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    $\begingroup$ It should be noted that cause 1 was already mentioned in Denis' answer and udani's answer (which also linked to the same chapter of Nielsen's book that I linked to), and cause 2 was already mentioned in Aaron's comment. $\endgroup$ Oct 8, 2018 at 9:54
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Because RNN is trained by backpropagation through time, and therefore unfolded into feed forward net with multiple layers. When gradient is passed back through many time steps, it tends to grow or vanish, same way as it happens in deep feedforward nets

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    $\begingroup$ Let me ask a slightly different question: I thought for deep networks the problem was vanishing gradients. Why do RNN's also have the (possible) additional problem of exploding gradients? $\endgroup$
    – user70394
    Mar 6, 2015 at 15:58
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    $\begingroup$ @user70394 Sufficiently deep feed forward net can suffer from exploding gradients too. In RNNs exploding gradients happen when trying to learn long-time dependencies, because retaining information for long time requires oscillator regimes and these are prone to exploding gradients. See this paper for RNN specific rigorous mathematical discussion of the problem. $\endgroup$ Mar 6, 2015 at 16:20
  • $\begingroup$ Does deep feedforward nets suffer from gradient exploding? $\endgroup$
    – n0p
    Sep 16, 2016 at 7:02
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    $\begingroup$ In an RNN you are repeatedly multiplying by the same weight matrix. This is what makes the exploding gradient problem worse than it is in deep feed forward net. $\endgroup$
    – Aaron
    Apr 22, 2018 at 22:19
  • $\begingroup$ @DenisTarasov You have linked to an older version of the paper that the OP already linked to. This is the up to date version (and the one the OP linked to). $\endgroup$ Oct 5, 2018 at 17:20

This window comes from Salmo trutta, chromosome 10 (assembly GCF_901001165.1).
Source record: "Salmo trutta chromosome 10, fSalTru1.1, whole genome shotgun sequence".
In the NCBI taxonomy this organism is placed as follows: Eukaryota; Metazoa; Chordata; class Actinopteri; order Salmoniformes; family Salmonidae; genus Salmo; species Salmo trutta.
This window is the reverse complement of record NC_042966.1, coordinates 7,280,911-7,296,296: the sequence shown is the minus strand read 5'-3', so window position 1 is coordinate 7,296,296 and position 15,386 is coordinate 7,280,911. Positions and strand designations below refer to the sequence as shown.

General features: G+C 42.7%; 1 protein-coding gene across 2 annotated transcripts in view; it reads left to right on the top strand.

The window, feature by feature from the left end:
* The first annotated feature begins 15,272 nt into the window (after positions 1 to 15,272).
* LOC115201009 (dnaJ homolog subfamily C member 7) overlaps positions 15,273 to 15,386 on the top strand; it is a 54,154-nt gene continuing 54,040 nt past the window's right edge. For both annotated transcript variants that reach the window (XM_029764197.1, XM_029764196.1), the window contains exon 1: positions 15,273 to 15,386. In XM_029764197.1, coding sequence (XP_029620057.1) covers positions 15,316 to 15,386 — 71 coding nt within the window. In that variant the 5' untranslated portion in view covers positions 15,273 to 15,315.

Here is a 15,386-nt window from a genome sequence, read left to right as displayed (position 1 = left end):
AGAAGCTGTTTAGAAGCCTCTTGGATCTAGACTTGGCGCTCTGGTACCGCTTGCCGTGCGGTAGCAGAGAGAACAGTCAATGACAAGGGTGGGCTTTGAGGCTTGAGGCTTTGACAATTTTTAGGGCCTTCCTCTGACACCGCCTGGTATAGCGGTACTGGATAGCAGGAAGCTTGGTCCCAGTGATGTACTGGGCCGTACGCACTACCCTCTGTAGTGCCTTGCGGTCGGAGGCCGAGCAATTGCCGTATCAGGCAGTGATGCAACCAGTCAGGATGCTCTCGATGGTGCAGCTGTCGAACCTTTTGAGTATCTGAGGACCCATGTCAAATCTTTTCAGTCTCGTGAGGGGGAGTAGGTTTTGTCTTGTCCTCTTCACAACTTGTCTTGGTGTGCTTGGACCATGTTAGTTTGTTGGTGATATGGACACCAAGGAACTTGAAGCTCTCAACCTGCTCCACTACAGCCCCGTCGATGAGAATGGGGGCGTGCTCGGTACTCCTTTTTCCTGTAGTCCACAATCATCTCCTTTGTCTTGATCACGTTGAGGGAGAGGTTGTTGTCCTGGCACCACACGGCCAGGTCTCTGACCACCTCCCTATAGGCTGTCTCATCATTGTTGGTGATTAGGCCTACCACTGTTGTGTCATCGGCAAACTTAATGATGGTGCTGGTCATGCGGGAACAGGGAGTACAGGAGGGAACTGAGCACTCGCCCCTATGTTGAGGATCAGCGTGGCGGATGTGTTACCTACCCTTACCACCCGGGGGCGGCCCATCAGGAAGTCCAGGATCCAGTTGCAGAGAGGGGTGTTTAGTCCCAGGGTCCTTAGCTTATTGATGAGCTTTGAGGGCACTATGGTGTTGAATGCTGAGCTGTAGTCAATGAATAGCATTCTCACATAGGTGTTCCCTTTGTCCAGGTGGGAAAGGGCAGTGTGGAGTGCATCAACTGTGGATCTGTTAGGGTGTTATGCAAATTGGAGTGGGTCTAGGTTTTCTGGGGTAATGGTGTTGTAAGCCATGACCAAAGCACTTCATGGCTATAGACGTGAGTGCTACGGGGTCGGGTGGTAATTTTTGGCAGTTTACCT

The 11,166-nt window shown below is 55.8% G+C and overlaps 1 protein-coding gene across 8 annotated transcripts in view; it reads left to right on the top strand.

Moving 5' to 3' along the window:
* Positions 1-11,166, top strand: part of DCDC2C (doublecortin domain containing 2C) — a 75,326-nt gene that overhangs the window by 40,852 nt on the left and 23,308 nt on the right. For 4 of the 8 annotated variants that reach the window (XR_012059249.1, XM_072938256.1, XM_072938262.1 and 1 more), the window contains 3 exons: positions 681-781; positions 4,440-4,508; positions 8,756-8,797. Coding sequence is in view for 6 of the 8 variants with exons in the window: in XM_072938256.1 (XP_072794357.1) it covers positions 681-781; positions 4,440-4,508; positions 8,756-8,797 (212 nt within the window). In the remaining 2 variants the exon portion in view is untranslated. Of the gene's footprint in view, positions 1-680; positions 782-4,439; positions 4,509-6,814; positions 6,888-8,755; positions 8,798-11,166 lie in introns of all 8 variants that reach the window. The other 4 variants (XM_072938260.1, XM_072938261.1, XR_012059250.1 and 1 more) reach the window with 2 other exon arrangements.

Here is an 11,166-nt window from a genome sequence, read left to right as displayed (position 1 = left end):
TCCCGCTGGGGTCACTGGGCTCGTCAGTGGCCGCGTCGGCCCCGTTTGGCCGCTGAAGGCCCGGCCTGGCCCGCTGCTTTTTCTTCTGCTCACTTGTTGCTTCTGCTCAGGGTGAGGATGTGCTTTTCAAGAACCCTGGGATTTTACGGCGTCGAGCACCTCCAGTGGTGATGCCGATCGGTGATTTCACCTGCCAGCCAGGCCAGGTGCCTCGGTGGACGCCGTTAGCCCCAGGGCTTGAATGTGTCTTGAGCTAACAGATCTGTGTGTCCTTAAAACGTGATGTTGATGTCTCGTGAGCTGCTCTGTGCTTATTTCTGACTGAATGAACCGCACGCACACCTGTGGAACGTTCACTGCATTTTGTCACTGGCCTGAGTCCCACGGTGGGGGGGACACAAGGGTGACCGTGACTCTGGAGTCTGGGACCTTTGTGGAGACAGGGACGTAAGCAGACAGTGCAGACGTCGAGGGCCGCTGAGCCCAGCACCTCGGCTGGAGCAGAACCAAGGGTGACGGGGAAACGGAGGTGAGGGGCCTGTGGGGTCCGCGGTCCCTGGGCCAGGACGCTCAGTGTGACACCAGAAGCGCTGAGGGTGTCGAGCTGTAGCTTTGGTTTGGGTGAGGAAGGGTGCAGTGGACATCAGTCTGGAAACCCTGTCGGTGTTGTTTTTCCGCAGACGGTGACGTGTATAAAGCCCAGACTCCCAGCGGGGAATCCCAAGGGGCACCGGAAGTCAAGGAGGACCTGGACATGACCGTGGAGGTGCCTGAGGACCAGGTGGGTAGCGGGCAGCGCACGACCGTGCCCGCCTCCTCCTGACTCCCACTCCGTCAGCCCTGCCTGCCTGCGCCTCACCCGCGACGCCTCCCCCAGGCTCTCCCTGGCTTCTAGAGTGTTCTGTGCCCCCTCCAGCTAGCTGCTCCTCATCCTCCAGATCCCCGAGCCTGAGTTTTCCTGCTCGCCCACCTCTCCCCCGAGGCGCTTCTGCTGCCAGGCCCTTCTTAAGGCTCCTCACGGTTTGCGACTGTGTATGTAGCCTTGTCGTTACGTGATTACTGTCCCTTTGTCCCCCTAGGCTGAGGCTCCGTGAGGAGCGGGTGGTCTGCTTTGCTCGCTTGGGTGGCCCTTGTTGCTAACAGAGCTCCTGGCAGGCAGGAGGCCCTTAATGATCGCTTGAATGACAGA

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I would like to point out one point that the answers above seems to have missed about vanishing gradient in RNN.

What people mean by vanishing gradient should be understood differently from the original meaning in DNN. But first we need to make some notation.

Let $h_0 \neq 0$, the recursive formula for Elman Recurrent Neural Network is \begin{align*} h_t &= f_h(U_hx_t + W_hh_{t-1} + b_h) \\ \hat y_t &= f_y(W_y h_t +b_y) \end{align*} For $1\leq t \leq T$, as $T$ is the total of time steps.

Denote $E_t$ as the error between real value $y_t$ and $\hat y_t$, then the total loss is $L = \sum_{i=1}^T E_t$. Due to shared weight nature of RNN, finding partial derivative of $L$ w.r.t to $W_{hh}$ obliges you to find $\frac{\partial E_t}{\partial W}$ for each $W$ w.r.t each time-stamp $i<t$.

Then if you look at the paper where most of what our current understand about the exploding/vanishing gradient is based upon:

This term [$\frac{\partial E_t}{\partial W}$ at $i$] tends to become very small in comparison to terms for which $\tau$ is close to $t$. This means that even though there might exist a change in $W$ that would allow a, to jump to another (better) basin of attraction, the gradient of the cost with respect to $W$ does not reflect that possibility.

What this means when $||W||$ is small, some partial derivative at time-stamp $i$ of some component $E_t$ might get lost due to their time distance. Resulting in a gradient descent algorithm that pays too much attention to the surrounding (usually bumpy) loss surface that not necessarily go down in the long run.

So what people usually mean by vanishing gradient in RNN is only by long component that contain distance information of RNN, not the system as a whole.

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This chapter describes the reason for vanishing gradient problem really well. When we unfold the RNN over time it is also like a deep neural network. Therefore according to my understanding it also suffers from vanishing gradient problem as deep feedforward nets.